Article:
the sound of​ f​lat vs quarter sawn neck blanks?

Discussion in 'Guitar Building' started by theMIDrange, Apr 3, 2016.

  1. theMIDrange

    theMIDrange Member

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    i've got some older mahog ready to be cut up. Got it squared. Laying it across the knees and tapping it at same points, the tap tone is quite dif​f​erent note. the quartered being lower in pitch. I wonder if​ I make sectioned these blanks, one quartered and the other in the f​lat sawn direction, would the resulting necks sound di
    f​f​erent...I suspect they will...

    .But i was surprised that the quartered was lower in note as I would have thought that direction would be higher due to a more stif​f​ lengthwise quality that quartered might impart. But then again I haven't cut out the black yet so once I do I will tap each again and see if​ the note qualities are in the same direction (quartered being lower pitch).

    And then there is always the possibilty once the entire neck is done with laminated
    f​retboard, that the stif​f​ness dif​f​erence due to the two cut types, will not yield any sound dif​f​erence...I will see but in the meantime, what do you'all think? should they sound the same in the end?

    ​What I know certainly is that the two saw types will be di​f​ erent sti
    f​f​ness along the length. I'd anticipate quartered to be stif​f​er and
    f​latsawn more yielding in the lengthwise direction theref​ore less stif​f​. whether this translates into tone dif​f​erence I don't know. but as of​ now I can say the tap tones are di
    f​f​erent.

    I have another square blank that is 45 degree grain and the two adjacent sides are pretty much the same tap note. which would make sense since each side is practially the same grain along the length due to being 45 degree cut.....
     

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  2. TheCaffeinatedOne

    TheCaffeinatedOne New Member

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    I see it as primarily a structural question.

    Given the success of slabsawn Tele necks, I'm not certain how much of a profound difference this would make. My thinking is simply that with neck material, the stiffer the better; I don't need to do much analysis to prefer quartered grain.
     
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  3. theMIDrange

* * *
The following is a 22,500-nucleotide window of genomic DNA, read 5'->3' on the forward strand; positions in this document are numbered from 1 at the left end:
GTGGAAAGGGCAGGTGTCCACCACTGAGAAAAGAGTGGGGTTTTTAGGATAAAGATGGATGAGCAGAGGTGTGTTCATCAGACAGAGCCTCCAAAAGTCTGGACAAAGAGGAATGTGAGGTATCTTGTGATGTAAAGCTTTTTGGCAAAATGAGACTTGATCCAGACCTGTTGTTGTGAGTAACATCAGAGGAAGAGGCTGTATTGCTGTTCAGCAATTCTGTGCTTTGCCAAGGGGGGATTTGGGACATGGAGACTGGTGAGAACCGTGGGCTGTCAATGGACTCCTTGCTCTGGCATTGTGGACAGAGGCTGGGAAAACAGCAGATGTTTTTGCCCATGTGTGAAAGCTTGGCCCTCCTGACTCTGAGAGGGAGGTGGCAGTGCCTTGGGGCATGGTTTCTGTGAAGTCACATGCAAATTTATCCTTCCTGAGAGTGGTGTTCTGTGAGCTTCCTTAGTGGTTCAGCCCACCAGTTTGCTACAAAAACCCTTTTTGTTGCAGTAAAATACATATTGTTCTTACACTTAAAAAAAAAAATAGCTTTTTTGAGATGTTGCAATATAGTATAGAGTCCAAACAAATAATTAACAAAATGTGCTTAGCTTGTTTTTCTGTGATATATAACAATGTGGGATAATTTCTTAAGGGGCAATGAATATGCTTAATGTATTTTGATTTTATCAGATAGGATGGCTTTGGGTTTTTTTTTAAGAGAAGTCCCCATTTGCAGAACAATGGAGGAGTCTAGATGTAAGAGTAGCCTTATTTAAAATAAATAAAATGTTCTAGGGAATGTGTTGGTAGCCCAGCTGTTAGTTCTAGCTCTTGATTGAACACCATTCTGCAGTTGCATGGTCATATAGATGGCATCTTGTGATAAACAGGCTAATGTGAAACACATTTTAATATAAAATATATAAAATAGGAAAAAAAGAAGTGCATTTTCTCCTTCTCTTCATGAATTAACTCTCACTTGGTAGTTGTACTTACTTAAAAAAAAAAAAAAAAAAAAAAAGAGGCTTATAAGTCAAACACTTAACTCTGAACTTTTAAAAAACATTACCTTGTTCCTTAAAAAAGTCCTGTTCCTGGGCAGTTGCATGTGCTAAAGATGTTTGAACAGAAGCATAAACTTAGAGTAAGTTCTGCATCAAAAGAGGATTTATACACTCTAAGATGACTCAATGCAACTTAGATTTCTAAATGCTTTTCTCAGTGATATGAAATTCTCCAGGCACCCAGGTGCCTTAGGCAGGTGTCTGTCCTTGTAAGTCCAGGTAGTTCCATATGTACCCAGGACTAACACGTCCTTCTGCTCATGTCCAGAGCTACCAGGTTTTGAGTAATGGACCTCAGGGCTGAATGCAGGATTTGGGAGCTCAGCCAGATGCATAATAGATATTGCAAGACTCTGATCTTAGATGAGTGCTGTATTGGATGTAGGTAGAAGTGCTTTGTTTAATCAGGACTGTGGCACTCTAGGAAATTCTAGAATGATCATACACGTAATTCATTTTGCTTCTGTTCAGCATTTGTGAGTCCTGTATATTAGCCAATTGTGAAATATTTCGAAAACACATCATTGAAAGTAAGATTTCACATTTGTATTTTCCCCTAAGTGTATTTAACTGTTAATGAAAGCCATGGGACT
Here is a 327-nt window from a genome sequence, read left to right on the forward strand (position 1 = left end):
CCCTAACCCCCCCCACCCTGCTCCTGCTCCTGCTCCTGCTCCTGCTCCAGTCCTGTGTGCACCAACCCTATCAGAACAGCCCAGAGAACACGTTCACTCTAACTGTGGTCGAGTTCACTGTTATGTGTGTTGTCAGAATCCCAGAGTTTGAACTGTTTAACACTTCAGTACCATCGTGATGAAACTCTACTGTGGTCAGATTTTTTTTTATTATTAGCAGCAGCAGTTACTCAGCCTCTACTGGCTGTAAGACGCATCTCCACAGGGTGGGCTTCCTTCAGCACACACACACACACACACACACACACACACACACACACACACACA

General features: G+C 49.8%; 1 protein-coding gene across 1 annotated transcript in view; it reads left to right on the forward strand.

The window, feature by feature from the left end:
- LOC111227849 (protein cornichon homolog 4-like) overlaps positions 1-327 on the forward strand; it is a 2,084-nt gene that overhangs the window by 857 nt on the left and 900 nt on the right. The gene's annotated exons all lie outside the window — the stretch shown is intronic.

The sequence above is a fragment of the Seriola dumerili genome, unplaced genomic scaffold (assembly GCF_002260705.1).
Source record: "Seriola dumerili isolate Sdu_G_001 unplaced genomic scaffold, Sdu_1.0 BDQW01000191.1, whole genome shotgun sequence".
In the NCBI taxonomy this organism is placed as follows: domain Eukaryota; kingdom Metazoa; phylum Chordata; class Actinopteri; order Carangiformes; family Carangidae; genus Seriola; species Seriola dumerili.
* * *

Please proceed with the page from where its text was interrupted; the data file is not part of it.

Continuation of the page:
theMIDrange Member

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    structurally, yes, quartered is obviously better but as you say, many (almost all?) the great teles strats les pauls etc probably had slab sawn or close to that necks no?. This whole trend to use quartered necks is boutique builders. I still suspect this sti​f​fness also has an impact on tone. The transfer of vibration from the headstock on down will be different and this process is key to tone ime. This is also why the headstock and it's mass (from tuner weight primarily) has an easily hearable tone affect, so I assume the stiffness of the entire length neck also has affect....but who knows, I will make two identical necks, one quartered and one flat and do a first hand experiment..

    btw, my guess is flat sawn may actually be best for tone based on the above belief that the classic instruments had flat sawn....And if it's old or slow grown wood, properly dried, flat sawn is probably just as stable....so I am not a 'quartered guy'. Although 2o years of woodworking surely shows me that quartered is more stable if the tree is plantation grown or not properly dried
     
  4. dewittm

    dewittm New Member

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    I would simply suggest regardless of the quarter or flat sawing that you make the neck at least 3 pieces for stiffness and stability. That way, in my opinion, the issue goes away. It also provides a nice look if you go with 5 pieces (i.e. 2 thin figured light colored pieces between the mahogany strips, say tiger maple). Then I prefer an oil finish for the feel while playing. But all this is in the eye of the maker.
     
  5. donagin

    donagin New Member

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    From a structural standpoint - as long as grain runout isn't an issue - the difference in stiffness between quarter and slab sawn material is much less as the shape of the wood gets thicker. If the cross section become circular, there is no difference (you can't have a slab sawn circle!) Necks are half circles, and the difference between the stiffness in individual pieces is probably much greater than the difference in stiffness between quarter and slab sawn material. That would explain your surprising results.

    My two cents worth. Meant to generate thought, and not meant to generate controversy.

    -Don
     
  6. Tonedragon

    Tonedragon New Member

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    My teacher explained that awhile ago the whole 1/4 sawn debate was made up by fender. The only time quarter sawn counts is when doing an acoustic top. Fender borrowed CFMartins 1/4 sawn top idea and applied it to necks.
    I can't say if one sounds better, I can say ,I have yet to hear a Fender that sustained like a set neck. They break just as much too
     

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